M - moment from eccentricity in position α - [kNm]


3. Dimensioning aerated hole:

To reduce valve vibration, pulsation of hydrodynamic forces and erosion effects of cavitation by aerating the area behind the valve. The aerated hole should be large enough for air flow to reach Qair=0,2Qα according to research results.

It is subject to the condition L*v*ρt*cef<50000

otherwise Qair=maxQmax-Qα;0,2Qα

The aerated hole must be placed on the lateral side behind the valve seat at a distance of 0,5D.


Coefficient of under-pressure of aerated hole:

α[°]15254060
f2[]2,4453,4198,09422,42

Effective closing time factor:

cef=minlimα8019*Qpα-Qpα+10

cef - effective closing time factor - []

Qpn - relative flow in position n - []


Under-pressure behind the valve:

P2air=min1*105;f2*v22g*ρ +1-Qpα *minL*v*ρt*cef;1*105

P2air - under-pressure behind the valve - [Pa]

f2 - coefficient of under-pressure of aerated hole - []

v - speed in pipeline - [m/s]

g - gravitational acceleration - [m/s2]

ρ - density of liquid - [Kg/m3]

Q - relative flow - []

L - the length of the pipeline behind the valve - [m]

t - valve closing time - [s]

cef - effective closing time factor - []


Air velocity:

Air velocity in the narrowest cross section

vair=min0,7*2*P2airρair;250

vair - air velocity - [m/s]

P2air - under-pressure behind the valve - [Pa]

ρair - air density - [Kg/m3]


Air flow area of the aerated hole:

The minimum flow area of the aerated hole is located in the shell of the butterfly valve. Air flow area of the aerated hole need not be one, but there may be several. To calculate the area of the aerated pipeline the air velocity should not exceed vair=50m/s

fair=Qairvair

Qair - air flow via the aerated hole - [m3/s]

fair - the flow area of the aerated hole - [m2]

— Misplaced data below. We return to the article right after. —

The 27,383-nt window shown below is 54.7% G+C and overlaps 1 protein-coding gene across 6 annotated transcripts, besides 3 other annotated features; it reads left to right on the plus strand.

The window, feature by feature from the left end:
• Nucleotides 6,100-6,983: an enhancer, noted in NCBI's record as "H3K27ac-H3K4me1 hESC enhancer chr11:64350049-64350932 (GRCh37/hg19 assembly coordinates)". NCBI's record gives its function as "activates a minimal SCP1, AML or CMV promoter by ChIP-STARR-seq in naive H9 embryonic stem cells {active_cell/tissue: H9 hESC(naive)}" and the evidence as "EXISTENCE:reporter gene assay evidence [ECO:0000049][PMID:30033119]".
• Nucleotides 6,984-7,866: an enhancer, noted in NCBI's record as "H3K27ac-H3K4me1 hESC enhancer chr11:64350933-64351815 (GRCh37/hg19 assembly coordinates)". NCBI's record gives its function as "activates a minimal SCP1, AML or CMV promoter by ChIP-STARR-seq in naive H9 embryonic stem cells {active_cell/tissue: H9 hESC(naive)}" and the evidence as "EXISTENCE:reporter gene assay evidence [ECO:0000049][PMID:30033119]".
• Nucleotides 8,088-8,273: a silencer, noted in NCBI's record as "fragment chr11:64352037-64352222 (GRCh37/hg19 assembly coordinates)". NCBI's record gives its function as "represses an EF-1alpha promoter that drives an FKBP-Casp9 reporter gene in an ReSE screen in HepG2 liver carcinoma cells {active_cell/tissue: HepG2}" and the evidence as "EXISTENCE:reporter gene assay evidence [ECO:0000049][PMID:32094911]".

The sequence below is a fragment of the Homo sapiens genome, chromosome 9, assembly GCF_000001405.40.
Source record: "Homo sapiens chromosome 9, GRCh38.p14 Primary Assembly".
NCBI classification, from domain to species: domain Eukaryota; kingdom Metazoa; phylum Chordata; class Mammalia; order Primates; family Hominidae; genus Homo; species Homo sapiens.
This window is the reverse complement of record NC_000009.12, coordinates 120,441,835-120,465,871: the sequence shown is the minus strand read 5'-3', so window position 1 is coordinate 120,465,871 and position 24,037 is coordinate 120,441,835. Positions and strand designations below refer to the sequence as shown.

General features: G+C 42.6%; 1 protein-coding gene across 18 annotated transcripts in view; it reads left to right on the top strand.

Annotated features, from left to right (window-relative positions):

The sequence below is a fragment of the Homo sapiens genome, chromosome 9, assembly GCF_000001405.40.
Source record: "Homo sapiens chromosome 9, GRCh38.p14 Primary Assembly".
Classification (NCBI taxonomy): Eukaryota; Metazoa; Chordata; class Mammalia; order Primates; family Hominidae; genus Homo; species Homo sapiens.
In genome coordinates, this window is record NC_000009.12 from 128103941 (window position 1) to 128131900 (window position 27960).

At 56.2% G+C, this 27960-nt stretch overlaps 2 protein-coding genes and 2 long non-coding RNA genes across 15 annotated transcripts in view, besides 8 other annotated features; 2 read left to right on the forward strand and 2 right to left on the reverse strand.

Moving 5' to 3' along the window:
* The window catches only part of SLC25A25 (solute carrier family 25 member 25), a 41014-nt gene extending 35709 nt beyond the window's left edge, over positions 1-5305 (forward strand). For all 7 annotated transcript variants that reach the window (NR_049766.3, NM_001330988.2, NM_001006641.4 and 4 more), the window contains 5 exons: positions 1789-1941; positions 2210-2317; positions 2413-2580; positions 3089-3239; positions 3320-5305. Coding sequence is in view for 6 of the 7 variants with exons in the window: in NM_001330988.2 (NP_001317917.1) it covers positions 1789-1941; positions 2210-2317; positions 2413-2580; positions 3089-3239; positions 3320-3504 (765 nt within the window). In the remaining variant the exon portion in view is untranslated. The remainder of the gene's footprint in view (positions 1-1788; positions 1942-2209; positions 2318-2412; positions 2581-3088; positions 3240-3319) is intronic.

vair - air velocity - [m/s]

When calculating the aerated hole, the ability of the aerated device to assess whether it meets all the under-pressure and air flow rates. At low pressure parameters p<0,2 there may be a small under-pressure behind the valve that the aerated device may not be functional and therefore the hydrodynamic calculation must be calculated without aerated.


4. Conclusion:

The butterfly valve must be hydraulically positioned in a straight diameter D. The effect of cavitation on pressure losses, flow and dynamic effects of the water stream does not occur immediately in the initial stage (when the first steam bubbles are formed), but only with a fully developed cavitation.

When aerated the water stream in the pipeline beyond the valve, the pressure loss in the valve increases, but the mean values of hydrodynamic forces and torques are reduced.


Literature:

Miroslav Nechleba: Vodní turbíny jejich konstrukce a příslušenství 1954

V. Kolář, St. Vinopal: Hydraulika průmyslových armatur 1963

Fig.3
Fig.4
Fig.5
Fig.6
Fig.7
Fig.8

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Hydrodynamic calculation Butterfly valve (lattice disc).pdf